While‌ ‌I‌ ‌believe‌ ‌there‌ ‌was‌ ‌room‌ ‌for‌ ‌alignment‌ ‌at‌ ‌OM,‌ ‌I‌ ‌believe‌ ‌our‌ ‌message‌ ‌passing‌ ‌approach‌‌ was‌ ‌lightweight‌ ‌enough‌ ‌to‌ ‌be‌ ‌flexible,‌ ‌while‌ ‌still‌ ‌offering‌ ‌a‌ ‌common‌ ‌platform‌ ‌for‌ ‌a‌ ‌large‌ ‌number‌‌ of‌ ‌our‌ ‌services.‌ ‌Obviously‌ ‌when‌ ‌resources‌ ‌are‌ ‌tight‌ ‌(which‌ ‌was‌ ‌the‌ ‌case‌ ‌at‌ ‌OM‌ ‌compared‌ ‌to‌ ‌a‌‌ behemoth‌ ‌like‌ ‌IB),‌ ‌sleeker‌ ‌solutions‌ ‌are‌ ‌called‌ ‌for-‌ ‌and‌ ‌when‌ ‌they‌ ‌are‌ ‌in‌ ‌supply,‌ ‌entire‌ ‌teams‌‌ focused‌ ‌around‌ ‌this‌ ‌infrastructure‌ ‌can‌ ‌streamline‌ ‌engineering‌ ‌to‌ ‌its‌ ‌maximum.‌ ‌

My‌ ‌time‌ ‌at‌ ‌OM‌ ‌was‌ ‌invaluable‌ ‌experience‌ ‌for‌ ‌learning‌ ‌about‌ ‌things‌ ‌like‌ ‌SSH,‌ ‌setting‌ ‌up‌ ‌a‌‌ project‌ ‌with‌ ‌logging‌ ‌and‌ ‌config‌ ‌etc.‌  manually.‌ ‌The‌ ‌sorts‌ ‌of‌ ‌things‌ ‌that‌ ‌every‌ ‌project‌ ‌requires,‌ ‌but‌‌ is‌ ‌not‌ ‌necessarily‌ ‌what‌ ‌you‌ ‌yourself‌ ‌will‌ ‌need‌ ‌to‌ ‌implement.‌ ‌It‌  impressed‌ ‌upon‌ ‌me‌ ‌the‌ ‌feeling‌ ‌of‌‌ ownership,‌ ‌in‌ ‌the‌ ‌sense‌ ‌that‌ ‌the‌ ‌VM‌ ‌my‌ ‌application‌ ‌was‌ ‌running‌ ‌on‌ ‌was,‌ ‌for‌ ‌the‌ ‌most‌ ‌part,‌ ‌truly‌‌ my‌ ‌responsibility,‌ ‌and‌ ‌this‌ ‌is‌ ‌something‌ ‌I‌ ‌think‌ ‌is‌ ‌fantastic‌ ‌experience‌ ‌especially‌ ‌for‌ ‌newcomers‌ to‌ ‌software‌ ‌engineering‌ ‌like‌ ‌myself‌ ‌when‌ ‌I‌ ‌joined‌ ‌OM.‌ ‌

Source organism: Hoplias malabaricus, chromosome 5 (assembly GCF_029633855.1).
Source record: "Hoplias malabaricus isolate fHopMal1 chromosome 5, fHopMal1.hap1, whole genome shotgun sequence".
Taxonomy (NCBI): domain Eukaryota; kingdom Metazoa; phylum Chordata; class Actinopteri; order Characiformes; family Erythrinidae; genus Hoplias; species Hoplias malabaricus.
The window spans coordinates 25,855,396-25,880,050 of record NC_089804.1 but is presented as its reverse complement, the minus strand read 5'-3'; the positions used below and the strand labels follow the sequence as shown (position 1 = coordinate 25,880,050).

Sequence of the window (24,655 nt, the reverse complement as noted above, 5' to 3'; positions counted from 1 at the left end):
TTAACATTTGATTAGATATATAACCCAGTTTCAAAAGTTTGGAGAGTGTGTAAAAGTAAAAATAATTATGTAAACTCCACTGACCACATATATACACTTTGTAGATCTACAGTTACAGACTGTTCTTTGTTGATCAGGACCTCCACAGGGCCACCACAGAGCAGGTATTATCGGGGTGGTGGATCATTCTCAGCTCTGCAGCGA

At‌ ‌the‌ ‌same‌ ‌time,‌ ‌I‌ ‌believe‌ ‌IB‌ ‌is‌ ‌the‌ ‌next‌ ‌logical‌ ‌step‌ ‌in‌ ‌this‌ ‌learning‌ ‌process-‌ ‌once‌ ‌you‌‌ understand‌ ‌and‌ ‌appreciate‌ ‌all‌ ‌the‌ ‌moving‌  parts‌ ‌to‌ ‌your‌ ‌software,‌ ‌it‌ ‌should‌ ‌become‌ ‌the‌‌ responsibility‌ ‌of‌ ‌another‌ ‌team‌ ‌to‌ ‌manage‌ ‌that‌ ‌for‌ ‌you.‌ ‌Your‌ ‌job‌ ‌as‌ ‌a‌ ‌developer‌ ‌becomes‌ ‌much‌‌ more‌ ‌streamlined,‌ ‌focusing‌ ‌on‌ ‌your‌ ‌service’s‌ ‌code‌ ‌rather‌ ‌than‌ ‌the‌ ‌supporting‌ ‌factors‌ ‌of‌ ‌it.‌ ‌So‌‌ while‌ ‌I‌ ‌think‌ ‌that‌ ‌the‌ ‌direction‌ ‌of‌ ‌IBs‌ ‌engineering‌ ‌infrastructure‌ ‌is‌ ‌on‌ ‌the‌ ‌right‌ ‌path,‌ ‌it‌ ‌always‌‌ helps‌ ‌to‌ ‌know‌ ‌how‌ ‌some‌ ‌of‌ ‌the‌ ‌stuff‌ ‌works‌ ‌under‌ ‌the‌ ‌hood!‌‌ ‌